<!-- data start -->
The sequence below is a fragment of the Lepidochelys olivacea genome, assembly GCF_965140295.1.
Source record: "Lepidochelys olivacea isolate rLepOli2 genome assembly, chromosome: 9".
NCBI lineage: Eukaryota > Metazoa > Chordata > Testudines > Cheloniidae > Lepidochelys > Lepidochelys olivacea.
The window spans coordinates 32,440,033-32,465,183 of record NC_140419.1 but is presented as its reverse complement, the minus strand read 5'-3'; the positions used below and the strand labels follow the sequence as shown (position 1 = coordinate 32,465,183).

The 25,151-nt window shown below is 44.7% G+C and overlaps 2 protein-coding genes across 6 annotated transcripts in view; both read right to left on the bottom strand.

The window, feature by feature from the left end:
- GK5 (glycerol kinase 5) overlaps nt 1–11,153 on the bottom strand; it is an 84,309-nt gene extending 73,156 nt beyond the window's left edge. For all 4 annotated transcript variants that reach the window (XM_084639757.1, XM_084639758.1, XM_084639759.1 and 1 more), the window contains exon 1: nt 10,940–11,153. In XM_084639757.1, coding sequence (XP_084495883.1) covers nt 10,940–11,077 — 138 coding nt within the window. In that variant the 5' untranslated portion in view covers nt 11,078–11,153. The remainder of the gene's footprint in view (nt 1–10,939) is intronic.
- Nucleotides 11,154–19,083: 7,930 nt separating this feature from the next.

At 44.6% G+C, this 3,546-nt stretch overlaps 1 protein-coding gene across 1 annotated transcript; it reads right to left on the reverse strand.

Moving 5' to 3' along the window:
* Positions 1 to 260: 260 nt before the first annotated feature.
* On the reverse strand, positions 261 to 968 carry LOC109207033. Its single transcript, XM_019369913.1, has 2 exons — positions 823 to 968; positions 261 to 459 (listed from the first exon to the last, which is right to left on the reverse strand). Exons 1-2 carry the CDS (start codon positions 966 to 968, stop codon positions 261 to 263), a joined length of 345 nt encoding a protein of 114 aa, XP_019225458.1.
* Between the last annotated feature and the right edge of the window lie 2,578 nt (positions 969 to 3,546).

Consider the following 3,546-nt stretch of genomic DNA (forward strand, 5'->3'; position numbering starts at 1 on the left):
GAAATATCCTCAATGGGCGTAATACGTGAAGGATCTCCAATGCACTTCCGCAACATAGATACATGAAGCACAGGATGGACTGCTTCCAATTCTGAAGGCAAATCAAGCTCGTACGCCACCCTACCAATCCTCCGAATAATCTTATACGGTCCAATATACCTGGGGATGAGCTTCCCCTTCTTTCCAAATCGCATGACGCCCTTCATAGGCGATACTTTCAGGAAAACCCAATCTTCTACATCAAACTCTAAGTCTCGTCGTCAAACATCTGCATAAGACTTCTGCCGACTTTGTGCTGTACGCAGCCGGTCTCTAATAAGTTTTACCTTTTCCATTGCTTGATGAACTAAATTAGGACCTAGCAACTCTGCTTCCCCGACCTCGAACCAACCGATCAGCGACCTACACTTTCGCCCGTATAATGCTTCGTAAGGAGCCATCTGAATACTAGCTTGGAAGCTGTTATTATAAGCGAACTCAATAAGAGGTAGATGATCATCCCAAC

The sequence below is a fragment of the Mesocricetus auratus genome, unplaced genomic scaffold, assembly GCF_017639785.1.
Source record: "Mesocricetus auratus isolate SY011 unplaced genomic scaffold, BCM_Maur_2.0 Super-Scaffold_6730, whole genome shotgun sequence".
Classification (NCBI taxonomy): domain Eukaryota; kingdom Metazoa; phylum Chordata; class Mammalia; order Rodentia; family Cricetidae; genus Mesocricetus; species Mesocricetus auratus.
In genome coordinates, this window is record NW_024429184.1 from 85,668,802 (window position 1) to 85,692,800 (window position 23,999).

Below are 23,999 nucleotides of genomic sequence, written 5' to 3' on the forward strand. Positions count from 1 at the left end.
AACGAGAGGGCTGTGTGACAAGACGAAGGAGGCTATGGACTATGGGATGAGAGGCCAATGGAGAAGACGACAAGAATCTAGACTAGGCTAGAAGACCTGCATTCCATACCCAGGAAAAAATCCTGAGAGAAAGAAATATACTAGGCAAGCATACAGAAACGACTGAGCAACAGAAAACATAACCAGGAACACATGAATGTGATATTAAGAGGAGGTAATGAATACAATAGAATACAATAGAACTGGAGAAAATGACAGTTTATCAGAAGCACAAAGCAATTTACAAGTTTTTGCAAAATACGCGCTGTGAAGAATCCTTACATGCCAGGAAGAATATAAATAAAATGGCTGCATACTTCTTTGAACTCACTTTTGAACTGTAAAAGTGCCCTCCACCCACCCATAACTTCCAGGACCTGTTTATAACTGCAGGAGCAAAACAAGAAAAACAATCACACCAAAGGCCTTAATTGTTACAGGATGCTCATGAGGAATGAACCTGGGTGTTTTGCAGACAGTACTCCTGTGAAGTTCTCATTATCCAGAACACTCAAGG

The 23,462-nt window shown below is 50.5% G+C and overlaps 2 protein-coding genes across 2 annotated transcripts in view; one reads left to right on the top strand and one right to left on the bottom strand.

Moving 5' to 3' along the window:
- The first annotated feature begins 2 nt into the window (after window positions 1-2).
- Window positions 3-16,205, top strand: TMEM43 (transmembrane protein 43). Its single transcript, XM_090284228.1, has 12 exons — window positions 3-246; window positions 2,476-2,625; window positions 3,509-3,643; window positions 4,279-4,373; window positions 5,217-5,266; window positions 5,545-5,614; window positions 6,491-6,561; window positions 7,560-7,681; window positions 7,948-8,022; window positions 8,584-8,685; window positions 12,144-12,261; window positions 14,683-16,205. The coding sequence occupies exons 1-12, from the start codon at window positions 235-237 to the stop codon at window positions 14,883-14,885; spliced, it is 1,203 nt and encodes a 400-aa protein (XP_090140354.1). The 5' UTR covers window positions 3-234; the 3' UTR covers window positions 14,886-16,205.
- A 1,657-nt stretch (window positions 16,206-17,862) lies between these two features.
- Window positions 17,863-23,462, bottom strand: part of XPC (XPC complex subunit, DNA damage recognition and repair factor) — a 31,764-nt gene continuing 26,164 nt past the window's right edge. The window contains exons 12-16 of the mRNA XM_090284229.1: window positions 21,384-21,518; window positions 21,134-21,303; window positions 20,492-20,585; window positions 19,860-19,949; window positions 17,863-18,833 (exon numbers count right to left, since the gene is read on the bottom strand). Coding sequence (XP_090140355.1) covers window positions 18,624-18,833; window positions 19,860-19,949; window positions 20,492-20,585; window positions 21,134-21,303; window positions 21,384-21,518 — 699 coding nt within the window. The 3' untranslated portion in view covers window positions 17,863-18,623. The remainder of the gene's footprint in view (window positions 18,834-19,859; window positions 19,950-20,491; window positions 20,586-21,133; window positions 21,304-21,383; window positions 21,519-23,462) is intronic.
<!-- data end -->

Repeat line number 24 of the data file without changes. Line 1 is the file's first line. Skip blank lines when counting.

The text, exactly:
- The first annotated feature begins 2 nt into the window (after window positions 1-2).